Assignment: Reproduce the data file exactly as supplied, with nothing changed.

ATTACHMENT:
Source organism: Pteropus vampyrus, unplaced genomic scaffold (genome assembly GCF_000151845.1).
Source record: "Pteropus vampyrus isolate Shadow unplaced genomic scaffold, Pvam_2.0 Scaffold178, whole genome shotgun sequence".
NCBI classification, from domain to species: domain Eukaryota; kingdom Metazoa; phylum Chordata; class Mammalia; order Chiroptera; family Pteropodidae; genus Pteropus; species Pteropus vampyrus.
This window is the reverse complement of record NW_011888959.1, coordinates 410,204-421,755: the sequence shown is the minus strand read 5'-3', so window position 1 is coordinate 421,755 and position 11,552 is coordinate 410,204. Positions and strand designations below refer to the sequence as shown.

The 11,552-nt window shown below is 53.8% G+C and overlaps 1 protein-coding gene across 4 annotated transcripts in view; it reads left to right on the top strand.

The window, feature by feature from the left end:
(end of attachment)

Source organism: Pteropus vampyrus, unplaced genomic scaffold (genome assembly GCF_000151845.1).
Source record: "Pteropus vampyrus isolate Shadow unplaced genomic scaffold, Pvam_2.0 Scaffold178, whole genome shotgun sequence".
NCBI classification, from domain to species: domain Eukaryota; kingdom Metazoa; phylum Chordata; class Mammalia; order Chiroptera; family Pteropodidae; genus Pteropus; species Pteropus vampyrus.
This window is the reverse complement of record NW_011888959.1, coordinates 410,204-421,755: the sequence shown is the minus strand read 5'-3', so window position 1 is coordinate 421,755 and position 11,552 is coordinate 410,204. Positions and strand designations below refer to the sequence as shown.

The 11,552-nt window shown below is 53.8% G+C and overlaps 1 protein-coding gene across 4 annotated transcripts in view; it reads left to right on the top strand.

The window, feature by feature from the left end: